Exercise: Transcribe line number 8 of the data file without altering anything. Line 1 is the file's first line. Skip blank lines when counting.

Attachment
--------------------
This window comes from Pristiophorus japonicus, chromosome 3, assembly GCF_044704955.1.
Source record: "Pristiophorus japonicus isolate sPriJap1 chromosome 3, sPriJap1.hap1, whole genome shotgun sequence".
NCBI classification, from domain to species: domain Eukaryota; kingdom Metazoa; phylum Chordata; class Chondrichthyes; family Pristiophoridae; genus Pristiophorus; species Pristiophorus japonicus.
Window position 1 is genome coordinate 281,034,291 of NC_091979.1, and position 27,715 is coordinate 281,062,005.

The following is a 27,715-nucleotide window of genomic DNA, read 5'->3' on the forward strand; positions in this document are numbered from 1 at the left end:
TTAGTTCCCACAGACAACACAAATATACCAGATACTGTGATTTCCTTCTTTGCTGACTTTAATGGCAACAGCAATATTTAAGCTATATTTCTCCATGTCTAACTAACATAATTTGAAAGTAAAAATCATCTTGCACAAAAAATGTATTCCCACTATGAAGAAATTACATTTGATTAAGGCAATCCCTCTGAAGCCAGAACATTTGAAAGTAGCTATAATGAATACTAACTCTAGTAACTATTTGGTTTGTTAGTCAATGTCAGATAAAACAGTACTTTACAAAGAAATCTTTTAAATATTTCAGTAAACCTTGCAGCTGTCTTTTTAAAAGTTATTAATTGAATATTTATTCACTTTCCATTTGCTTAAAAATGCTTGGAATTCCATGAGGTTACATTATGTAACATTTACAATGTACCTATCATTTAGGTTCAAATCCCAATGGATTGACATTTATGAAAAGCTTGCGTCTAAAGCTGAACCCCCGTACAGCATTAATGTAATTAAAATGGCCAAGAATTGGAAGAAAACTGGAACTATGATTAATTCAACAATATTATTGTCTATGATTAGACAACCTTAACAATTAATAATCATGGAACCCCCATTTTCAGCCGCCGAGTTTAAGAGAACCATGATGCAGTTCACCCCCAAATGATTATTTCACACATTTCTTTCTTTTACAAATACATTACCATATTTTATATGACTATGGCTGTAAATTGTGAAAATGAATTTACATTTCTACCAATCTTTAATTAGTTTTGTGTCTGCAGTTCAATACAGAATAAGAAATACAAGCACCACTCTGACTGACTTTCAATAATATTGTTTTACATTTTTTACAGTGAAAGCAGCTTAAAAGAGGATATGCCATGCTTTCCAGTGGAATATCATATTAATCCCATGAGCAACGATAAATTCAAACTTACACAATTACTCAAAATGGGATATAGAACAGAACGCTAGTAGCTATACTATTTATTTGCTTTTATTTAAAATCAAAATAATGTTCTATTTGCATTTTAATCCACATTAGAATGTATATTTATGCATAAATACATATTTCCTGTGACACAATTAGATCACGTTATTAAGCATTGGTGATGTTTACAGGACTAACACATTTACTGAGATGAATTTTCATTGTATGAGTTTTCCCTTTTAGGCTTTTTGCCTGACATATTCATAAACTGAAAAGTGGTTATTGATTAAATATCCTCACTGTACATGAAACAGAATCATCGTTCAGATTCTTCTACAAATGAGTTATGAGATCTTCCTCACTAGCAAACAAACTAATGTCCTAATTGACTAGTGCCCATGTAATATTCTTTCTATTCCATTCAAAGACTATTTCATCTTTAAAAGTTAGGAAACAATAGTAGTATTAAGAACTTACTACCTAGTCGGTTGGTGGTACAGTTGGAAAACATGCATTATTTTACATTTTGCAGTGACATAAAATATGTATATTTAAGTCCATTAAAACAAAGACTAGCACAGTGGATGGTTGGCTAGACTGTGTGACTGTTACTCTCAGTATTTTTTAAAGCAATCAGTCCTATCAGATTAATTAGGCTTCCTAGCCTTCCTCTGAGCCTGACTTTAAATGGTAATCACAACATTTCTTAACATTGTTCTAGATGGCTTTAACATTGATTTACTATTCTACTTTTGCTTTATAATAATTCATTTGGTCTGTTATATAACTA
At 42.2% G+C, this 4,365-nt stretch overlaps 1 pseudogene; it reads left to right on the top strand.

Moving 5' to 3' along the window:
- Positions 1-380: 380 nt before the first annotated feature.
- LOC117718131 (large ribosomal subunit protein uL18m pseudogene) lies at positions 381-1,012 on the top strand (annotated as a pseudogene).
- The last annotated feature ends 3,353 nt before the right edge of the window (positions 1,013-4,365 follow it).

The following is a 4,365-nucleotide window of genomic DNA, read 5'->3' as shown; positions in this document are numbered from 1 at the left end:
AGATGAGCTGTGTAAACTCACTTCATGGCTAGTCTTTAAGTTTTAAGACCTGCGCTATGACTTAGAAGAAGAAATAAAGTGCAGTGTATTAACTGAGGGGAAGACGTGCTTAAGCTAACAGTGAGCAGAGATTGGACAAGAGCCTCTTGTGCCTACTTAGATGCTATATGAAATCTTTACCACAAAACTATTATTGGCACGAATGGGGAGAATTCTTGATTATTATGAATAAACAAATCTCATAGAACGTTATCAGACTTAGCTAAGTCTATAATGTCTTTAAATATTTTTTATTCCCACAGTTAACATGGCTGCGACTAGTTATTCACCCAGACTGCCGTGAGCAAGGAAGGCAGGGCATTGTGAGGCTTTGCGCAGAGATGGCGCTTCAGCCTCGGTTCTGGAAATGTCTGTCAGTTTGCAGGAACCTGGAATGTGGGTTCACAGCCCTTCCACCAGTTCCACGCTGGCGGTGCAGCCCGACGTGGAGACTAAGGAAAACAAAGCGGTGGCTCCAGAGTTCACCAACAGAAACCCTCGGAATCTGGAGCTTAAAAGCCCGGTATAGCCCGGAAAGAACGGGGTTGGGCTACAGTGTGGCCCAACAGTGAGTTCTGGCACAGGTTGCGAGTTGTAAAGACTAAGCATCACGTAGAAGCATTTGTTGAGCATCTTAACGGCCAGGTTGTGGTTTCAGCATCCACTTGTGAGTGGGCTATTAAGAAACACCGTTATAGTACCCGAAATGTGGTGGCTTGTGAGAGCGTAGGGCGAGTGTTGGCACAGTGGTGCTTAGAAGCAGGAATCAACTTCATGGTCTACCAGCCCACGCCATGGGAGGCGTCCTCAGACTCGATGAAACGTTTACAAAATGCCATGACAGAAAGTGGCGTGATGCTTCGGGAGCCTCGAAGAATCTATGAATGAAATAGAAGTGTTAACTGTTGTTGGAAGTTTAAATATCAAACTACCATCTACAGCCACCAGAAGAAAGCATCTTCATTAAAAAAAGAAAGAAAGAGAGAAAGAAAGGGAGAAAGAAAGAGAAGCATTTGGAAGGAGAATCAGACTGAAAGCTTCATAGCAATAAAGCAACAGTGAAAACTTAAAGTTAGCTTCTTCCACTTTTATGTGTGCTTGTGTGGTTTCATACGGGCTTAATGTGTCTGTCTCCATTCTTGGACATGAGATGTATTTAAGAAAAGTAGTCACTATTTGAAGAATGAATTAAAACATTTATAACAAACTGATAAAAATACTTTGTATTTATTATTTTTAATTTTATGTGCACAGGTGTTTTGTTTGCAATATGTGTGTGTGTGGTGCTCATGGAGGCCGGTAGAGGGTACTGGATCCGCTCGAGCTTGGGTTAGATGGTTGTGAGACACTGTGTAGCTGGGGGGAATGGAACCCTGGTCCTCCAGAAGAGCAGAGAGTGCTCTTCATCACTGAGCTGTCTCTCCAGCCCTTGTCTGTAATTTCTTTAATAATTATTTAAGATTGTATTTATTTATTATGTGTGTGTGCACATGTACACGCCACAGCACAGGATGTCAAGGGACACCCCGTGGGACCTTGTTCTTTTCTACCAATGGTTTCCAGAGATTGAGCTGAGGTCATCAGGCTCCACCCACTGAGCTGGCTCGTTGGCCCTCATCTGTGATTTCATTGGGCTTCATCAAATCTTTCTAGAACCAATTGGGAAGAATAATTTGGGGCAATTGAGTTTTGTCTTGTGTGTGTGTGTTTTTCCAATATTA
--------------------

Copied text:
Moving 5' to 3' along the window: